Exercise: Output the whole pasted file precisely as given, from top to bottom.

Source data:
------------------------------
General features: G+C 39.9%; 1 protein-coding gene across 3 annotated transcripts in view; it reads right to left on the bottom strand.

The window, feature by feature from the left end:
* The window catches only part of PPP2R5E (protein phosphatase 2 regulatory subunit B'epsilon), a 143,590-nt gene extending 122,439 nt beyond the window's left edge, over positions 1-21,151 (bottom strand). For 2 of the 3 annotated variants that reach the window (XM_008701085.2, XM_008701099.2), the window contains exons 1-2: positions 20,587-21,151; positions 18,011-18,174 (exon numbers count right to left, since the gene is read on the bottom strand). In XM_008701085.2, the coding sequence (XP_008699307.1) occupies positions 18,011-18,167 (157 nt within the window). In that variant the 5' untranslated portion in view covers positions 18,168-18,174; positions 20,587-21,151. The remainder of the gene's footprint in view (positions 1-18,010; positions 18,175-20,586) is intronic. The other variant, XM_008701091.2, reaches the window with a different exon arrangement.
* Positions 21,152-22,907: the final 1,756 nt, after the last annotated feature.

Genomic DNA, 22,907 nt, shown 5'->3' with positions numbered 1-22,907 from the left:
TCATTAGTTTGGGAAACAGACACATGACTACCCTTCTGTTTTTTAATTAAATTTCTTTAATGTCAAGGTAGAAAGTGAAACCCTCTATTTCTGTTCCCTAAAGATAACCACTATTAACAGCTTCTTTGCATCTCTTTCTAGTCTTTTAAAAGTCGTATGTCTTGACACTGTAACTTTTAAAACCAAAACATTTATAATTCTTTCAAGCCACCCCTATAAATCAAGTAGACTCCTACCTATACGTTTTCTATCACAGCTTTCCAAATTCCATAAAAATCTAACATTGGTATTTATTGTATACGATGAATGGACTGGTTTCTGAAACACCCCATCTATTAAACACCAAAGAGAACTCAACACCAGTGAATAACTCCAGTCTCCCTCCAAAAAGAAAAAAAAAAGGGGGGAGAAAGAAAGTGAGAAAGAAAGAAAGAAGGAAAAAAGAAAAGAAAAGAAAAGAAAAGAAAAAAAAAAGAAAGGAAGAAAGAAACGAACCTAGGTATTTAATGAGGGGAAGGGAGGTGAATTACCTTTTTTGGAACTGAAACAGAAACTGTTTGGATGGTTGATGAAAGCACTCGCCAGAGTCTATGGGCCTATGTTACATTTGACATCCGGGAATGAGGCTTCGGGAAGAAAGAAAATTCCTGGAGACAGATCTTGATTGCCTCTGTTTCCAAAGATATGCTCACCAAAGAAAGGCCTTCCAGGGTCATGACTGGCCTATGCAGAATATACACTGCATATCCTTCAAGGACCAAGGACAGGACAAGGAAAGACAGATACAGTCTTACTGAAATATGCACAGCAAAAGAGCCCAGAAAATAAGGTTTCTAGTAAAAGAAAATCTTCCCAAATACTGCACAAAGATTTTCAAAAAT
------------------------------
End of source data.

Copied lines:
General features: G+C 39.9%; 1 protein-coding gene across 3 annotated transcripts in view; it reads right to left on the bottom strand.

The window, feature by feature from the left end:
* The window catches only part of PPP2R5E (protein phosphatase 2 regulatory subunit B'epsilon), a 143,590-nt gene extending 122,439 nt beyond the window's left edge, over positions 1-21,151 (bottom strand). For 2 of the 3 annotated variants that reach the window (XM_008701085.2, XM_008701099.2), the window contains exons 1-2: positions 20,587-21,151; positions 18,011-18,174 (exon numbers count right to left, since the gene is read on the bottom strand). In XM_008701085.2, the coding sequence (XP_008699307.1) occupies positions 18,011-18,167 (157 nt within the window). In that variant the 5' untranslated portion in view covers positions 18,168-18,174; positions 20,587-21,151. The remainder of the gene's footprint in view (positions 1-18,010; positions 18,175-20,586) is intronic. The other variant, XM_008701091.2, reaches the window with a different exon arrangement.
* Positions 21,152-22,907: the final 1,756 nt, after the last annotated feature.

Genomic DNA, 22,907 nt, shown 5'->3' with positions numbered 1-22,907 from the left:
TCATTAGTTTGGGAAACAGACACATGACTACCCTTCTGTTTTTTAATTAAATTTCTTTAATGTCAAGGTAGAAAGTGAAACCCTCTATTTCTGTTCCCTAAAGATAACCACTATTAACAGCTTCTTTGCATCTCTTTCTAGTCTTTTAAAAGTCGTATGTCTTGACACTGTAACTTTTAAAACCAAAACATTTATAATTCTTTCAAGCCACCCCTATAAATCAAGTAGACTCCTACCTATACGTTTTCTATCACAGCTTTCCAAATTCCATAAAAATCTAACATTGGTATTTATTGTATACGATGAATGGACTGGTTTCTGAAACACCCCATCTATTAAACACCAAAGAGAACTCAACACCAGTGAATAACTCCAGTCTCCCTCCAAAAAGAAAAAAAAAAGGGGGGAGAAAGAAAGTGAGAAAGAAAGAAAGAAGGAAAAAAGAAAAGAAAAGAAAAGAAAAGAAAAAAAAAAGAAAGGAAGAAAGAAACGAACCTAGGTATTTAATGAGGGGAAGGGAGGTGAATTACCTTTTTTGGAACTGAAACAGAAACTGTTTGGATGGTTGATGAAAGCACTCGCCAGAGTCTATGGGCCTATGTTACATTTGACATCCGGGAATGAGGCTTCGGGAAGAAAGAAAATTCCTGGAGACAGATCTTGATTGCCTCTGTTTCCAAAGATATGCTCACCAAAGAAAGGCCTTCCAGGGTCATGACTGGCCTATGCAGAATATACACTGCATATCCTTCAAGGACCAAGGACAGGACAAGGAAAGACAGATACAGTCTTACTGAAATATGCACAGCAAAAGAGCCCAGAAAATAAGGTTTCTAGTAAAAGAAAATCTTCCCAAATACTGCACAAAGATTTTCAAAAAT